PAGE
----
Yesterday we covered the impending expiration of the VCI 2 program which is designed to protect taxpayers with tax shelters from prosecution. In addition to helping taxpayers avoid tax fraud charges, the VCI 2 is also designed to decrease the sometimes sizeable penalties associated with underreporting income or engaging in abusive tax avoidance practices.
One billionaire banker recently avoided penalties associated with a billion-dollar tax shelter. The Texas-based billionaire banker is accused of using "distressed asset debt" shelters multiple times to rack up as much as $4 billion in fake losses. A federal circuit court recently upheld the IRS' disallowance of his losses from the DAD tax shelter but spared him of the penalties. The IRS believes that the so-called DAD tax shelter allows taxpayers to create false losses to shield otherwise taxable income. Taxpayers allegedly use DAD shelters to buy junk foreign assets for pennies on the dollar and then claim huge losses. The losses claimed are typically sustained by foreign lenders and the sole purpose of these transactions is to shield other taxable income.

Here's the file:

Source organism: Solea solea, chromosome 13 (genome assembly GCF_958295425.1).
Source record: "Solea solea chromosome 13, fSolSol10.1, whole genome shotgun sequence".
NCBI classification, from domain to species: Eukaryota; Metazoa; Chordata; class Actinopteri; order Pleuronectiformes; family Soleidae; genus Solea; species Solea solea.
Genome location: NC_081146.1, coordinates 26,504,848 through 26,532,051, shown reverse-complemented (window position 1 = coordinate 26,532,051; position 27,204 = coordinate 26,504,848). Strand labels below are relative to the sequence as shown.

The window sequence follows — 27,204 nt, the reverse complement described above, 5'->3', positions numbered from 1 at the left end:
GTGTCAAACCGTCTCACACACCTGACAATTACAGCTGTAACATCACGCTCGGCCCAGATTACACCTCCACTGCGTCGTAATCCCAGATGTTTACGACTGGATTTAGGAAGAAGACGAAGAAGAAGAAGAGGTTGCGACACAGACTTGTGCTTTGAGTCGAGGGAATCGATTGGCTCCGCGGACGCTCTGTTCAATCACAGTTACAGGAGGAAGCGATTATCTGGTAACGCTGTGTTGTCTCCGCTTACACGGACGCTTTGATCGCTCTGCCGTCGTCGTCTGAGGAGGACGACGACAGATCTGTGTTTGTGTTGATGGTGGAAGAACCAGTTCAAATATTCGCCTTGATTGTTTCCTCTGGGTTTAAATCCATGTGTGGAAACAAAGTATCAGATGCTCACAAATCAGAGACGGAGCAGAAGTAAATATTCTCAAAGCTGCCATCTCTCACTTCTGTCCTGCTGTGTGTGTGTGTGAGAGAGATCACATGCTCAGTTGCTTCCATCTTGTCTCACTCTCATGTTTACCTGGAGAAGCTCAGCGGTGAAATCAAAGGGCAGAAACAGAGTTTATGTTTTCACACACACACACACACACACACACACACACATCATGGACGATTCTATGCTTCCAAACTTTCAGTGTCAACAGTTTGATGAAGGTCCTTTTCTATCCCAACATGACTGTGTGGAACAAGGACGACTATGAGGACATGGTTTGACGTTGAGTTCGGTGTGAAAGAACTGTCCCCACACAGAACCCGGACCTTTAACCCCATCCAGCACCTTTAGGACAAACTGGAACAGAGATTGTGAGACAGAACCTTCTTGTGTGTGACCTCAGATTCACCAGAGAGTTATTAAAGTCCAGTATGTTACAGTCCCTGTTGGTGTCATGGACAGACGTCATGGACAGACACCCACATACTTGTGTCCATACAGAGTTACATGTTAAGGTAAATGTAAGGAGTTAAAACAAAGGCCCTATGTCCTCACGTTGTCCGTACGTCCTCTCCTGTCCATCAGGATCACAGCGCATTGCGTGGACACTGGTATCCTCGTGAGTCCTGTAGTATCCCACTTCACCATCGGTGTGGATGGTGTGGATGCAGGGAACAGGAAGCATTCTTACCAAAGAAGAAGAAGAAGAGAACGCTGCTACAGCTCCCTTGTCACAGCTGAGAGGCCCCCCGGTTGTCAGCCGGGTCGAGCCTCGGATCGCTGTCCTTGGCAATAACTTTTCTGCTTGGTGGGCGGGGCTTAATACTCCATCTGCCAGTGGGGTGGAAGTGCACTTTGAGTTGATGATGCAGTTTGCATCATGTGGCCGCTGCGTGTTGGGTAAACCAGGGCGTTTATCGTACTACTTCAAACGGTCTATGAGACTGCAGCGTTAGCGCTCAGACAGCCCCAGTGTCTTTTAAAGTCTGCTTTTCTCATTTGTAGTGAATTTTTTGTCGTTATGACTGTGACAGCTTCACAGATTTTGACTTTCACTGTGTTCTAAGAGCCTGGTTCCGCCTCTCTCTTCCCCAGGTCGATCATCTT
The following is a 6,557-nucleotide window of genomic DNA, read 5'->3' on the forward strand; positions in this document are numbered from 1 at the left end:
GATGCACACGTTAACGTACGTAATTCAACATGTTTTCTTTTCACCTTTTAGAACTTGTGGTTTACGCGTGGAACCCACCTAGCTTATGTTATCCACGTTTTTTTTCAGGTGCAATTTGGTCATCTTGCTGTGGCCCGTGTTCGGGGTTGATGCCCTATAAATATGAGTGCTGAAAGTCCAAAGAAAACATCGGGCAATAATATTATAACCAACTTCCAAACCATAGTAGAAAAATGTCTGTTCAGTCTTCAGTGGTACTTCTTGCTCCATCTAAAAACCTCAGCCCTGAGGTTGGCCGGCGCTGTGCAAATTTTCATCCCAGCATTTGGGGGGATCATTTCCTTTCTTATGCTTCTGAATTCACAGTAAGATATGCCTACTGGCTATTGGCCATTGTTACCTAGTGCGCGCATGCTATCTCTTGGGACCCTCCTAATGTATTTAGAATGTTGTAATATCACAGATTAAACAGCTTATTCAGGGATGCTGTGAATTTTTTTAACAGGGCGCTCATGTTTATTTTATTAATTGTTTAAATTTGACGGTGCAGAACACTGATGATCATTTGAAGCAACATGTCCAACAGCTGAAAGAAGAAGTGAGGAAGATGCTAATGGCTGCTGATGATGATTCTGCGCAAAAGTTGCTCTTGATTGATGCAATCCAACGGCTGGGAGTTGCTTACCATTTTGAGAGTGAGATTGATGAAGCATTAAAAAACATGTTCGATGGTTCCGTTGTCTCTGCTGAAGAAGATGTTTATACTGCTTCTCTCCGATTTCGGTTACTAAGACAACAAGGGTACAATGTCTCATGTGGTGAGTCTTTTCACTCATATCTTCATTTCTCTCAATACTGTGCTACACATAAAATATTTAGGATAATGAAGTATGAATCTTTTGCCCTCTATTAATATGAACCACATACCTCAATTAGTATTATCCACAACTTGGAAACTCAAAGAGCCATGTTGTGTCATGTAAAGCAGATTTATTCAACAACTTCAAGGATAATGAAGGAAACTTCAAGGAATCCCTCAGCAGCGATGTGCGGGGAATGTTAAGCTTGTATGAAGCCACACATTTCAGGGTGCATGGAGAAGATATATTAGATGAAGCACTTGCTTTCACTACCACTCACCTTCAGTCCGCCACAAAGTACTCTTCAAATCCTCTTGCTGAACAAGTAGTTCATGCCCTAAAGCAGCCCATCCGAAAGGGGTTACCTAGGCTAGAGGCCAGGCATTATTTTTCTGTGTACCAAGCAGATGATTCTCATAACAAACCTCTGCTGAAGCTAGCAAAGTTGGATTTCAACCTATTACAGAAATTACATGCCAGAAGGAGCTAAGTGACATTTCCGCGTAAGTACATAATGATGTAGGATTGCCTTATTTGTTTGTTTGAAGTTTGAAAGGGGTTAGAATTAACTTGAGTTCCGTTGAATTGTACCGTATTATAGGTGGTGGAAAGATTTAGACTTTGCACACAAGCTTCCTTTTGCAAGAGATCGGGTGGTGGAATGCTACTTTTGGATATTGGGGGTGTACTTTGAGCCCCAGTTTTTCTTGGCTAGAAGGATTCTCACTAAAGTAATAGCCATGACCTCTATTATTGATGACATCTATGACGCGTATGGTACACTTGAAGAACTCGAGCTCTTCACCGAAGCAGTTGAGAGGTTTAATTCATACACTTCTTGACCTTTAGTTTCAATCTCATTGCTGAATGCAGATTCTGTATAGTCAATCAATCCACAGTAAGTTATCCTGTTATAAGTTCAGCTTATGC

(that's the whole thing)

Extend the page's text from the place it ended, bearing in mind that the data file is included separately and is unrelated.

So how was the banker able to avoid a penalty? The federal court held that the bank had "good cause" to believe that the DAD shelter would work and therefore wasn't liable for penalties.
DAD shelters were a favorite of many wealthy taxpayers including a Broadcom co-founder who is currently involved in tax litigation with California and the IRS over losses claimed based on junk debt from China and Korea. The businessman allegedly attempted to claim $290 million in losses over a three year period based on a $6 million investment in the junk debt.
We will discuss further developments in the DAD shelter litigation next week.
Source: Forbes, "Appeals Court Nixes Billionaire Beal's $1.1 Billion Tax Shelter," Janet Novack, Oct. 2, 2011